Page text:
Turkish central bank Governor Erdem Basci ruled out an immediate interest-rate cut, saying he preferred taking “measured steps” even after Prime Minister Recep Tayyip Erdogan urged him to lower rates soon.
Basci said the central bank doesn’t need to hold an “extraordinary meeting at the moment,” to reduce borrowing costs as demanded by Erdogan. The premier, known for opposing high interest rates, said April 4 that local elections last month have reduced political risks in the country.
The Monetary Policy Committee will decide if there is a need for a “measured step,” Basci said in the Anatolian city of Kayseri today. “One shouldn’t expect too big a rate decline,” he said. The next MPC meeting is set for April 24.
Erdogan’s comments last week renewed speculation among economists that the government was pressuring Basci to cut rates and stimulate growth as the ruling party prepares for presidential and general elections this year and next.
While Basci ruled out an immediate response to Erdogan’s demand, his comments suggest the central bank is moving toward looser monetary policy, days after he signaled in London he was in no hurry to cut rates, according to Capital Economics.
“Moving toward monetary easing is a bit premature,” William Jackson, emerging markets economist at Capital Economics in London, said by phone today. The increase in capital inflows after Erdogan’s ruling party won the March 30 local elections could be short-lived amid risks that political tension may flare up again, he said.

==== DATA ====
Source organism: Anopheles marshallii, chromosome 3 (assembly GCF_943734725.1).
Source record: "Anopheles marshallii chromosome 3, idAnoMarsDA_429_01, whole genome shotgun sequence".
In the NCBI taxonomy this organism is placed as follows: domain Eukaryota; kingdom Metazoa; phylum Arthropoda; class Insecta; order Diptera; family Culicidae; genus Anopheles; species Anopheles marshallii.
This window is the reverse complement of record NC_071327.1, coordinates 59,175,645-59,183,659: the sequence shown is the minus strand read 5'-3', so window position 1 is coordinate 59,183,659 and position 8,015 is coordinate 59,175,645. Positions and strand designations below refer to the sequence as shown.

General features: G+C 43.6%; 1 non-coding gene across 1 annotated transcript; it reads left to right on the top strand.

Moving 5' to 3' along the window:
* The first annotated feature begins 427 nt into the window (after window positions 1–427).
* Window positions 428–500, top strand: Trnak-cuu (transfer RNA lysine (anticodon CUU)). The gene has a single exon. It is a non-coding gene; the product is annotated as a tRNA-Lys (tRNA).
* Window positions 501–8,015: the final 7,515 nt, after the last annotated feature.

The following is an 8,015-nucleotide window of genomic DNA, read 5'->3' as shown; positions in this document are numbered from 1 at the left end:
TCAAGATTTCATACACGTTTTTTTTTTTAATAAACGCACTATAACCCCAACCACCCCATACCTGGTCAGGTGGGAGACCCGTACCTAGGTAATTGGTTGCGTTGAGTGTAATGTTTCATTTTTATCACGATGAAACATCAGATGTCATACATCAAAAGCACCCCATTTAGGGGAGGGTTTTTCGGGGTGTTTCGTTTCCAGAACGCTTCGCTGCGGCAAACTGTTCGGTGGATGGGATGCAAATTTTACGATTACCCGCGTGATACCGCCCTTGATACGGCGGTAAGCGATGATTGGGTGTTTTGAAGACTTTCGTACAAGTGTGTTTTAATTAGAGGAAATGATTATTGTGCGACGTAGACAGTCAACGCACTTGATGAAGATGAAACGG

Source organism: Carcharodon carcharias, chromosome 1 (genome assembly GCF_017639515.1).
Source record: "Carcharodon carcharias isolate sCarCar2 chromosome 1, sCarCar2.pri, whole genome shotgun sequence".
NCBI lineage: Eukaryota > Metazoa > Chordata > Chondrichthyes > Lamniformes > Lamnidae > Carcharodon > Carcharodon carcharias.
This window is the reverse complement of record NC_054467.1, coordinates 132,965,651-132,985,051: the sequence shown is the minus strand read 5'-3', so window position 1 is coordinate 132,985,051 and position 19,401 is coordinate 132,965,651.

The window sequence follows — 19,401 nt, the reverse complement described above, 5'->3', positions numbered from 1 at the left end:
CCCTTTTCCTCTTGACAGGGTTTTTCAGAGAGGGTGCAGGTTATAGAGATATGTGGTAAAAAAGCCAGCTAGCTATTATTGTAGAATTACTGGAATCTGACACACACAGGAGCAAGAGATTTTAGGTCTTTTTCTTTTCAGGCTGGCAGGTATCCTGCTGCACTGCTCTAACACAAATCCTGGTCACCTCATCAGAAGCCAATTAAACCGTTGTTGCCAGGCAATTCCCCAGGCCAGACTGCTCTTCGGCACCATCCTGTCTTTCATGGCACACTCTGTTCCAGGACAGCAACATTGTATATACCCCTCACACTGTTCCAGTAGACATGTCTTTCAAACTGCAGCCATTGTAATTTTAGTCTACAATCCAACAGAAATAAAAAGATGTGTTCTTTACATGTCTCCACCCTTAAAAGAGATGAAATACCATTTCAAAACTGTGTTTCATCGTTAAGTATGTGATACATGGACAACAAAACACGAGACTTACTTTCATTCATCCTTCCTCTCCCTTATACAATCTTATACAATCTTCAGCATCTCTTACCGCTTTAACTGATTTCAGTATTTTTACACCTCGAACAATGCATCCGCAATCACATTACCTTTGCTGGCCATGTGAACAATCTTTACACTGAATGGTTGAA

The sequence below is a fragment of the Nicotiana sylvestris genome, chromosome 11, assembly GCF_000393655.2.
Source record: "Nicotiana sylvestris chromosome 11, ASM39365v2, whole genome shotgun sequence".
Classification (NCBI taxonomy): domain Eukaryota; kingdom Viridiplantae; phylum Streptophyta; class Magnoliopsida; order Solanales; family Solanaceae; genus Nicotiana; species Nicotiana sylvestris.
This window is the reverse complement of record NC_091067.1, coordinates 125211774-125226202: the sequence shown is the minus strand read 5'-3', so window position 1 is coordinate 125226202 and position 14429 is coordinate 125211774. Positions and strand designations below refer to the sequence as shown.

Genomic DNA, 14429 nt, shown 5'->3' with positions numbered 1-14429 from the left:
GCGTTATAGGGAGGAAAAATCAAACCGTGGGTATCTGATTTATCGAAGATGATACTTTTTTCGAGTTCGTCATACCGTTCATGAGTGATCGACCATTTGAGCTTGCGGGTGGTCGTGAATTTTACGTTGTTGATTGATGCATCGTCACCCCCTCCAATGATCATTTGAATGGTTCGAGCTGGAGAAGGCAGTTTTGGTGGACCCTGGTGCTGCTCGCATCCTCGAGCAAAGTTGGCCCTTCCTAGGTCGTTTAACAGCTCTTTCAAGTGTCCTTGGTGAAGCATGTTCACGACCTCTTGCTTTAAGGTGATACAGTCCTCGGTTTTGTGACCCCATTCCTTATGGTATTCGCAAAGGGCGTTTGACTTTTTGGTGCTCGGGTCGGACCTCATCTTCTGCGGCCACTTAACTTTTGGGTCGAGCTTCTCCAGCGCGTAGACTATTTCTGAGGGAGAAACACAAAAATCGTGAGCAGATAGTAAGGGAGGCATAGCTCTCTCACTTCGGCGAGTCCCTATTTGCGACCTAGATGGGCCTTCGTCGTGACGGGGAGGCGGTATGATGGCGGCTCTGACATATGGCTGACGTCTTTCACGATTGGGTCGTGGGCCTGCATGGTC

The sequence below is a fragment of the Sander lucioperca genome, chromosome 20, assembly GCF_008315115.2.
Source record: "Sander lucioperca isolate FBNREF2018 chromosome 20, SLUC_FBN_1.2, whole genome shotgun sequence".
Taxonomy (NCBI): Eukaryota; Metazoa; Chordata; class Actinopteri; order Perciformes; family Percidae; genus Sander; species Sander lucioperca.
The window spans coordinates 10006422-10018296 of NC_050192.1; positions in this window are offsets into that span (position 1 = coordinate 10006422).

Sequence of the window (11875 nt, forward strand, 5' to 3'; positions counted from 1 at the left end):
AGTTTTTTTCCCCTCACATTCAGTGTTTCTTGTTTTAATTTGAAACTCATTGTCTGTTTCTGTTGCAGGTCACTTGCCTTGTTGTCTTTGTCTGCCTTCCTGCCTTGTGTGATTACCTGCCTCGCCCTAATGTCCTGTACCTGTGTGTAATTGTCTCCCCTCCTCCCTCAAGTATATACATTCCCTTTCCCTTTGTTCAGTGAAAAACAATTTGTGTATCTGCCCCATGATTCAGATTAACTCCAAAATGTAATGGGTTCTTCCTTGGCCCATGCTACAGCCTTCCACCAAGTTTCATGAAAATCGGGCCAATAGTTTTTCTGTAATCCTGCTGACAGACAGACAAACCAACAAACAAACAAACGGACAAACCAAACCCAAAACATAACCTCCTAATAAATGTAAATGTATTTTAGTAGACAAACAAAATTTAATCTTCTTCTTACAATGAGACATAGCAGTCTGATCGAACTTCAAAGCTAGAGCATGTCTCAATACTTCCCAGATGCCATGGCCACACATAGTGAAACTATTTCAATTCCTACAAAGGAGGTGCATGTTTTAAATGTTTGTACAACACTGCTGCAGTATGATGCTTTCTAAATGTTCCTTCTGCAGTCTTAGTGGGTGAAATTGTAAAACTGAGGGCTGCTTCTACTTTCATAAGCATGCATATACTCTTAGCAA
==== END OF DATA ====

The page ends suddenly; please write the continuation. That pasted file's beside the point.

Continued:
The lira and Turkish bonds rallied following Basci’s emergency Jan. 28 decision to increase rates, largely silencing criticism from cabinet ministers who were lobbying for looser monetary policy. The currency weakened 0.3 percent to 2.1198 per dollar at 3:17 p.m. in Istanbul.
Basci said today he prefers a “step-by-step” normalization of rates. Short-term interest rates could be lowered through the bank’s liquidity tools if necessary, he said.
The governor also said early data suggests Turkey’s economy will expand about 4 percent this year, supported by an increase in exports due to Europe’s recovery. The average estimate of economists in a Bloomberg survey last month was 2.2 percent.
Basci said the central bank’s forecast assumes better growth in domestic demand than economists’ estimates even after the increase in interest rates.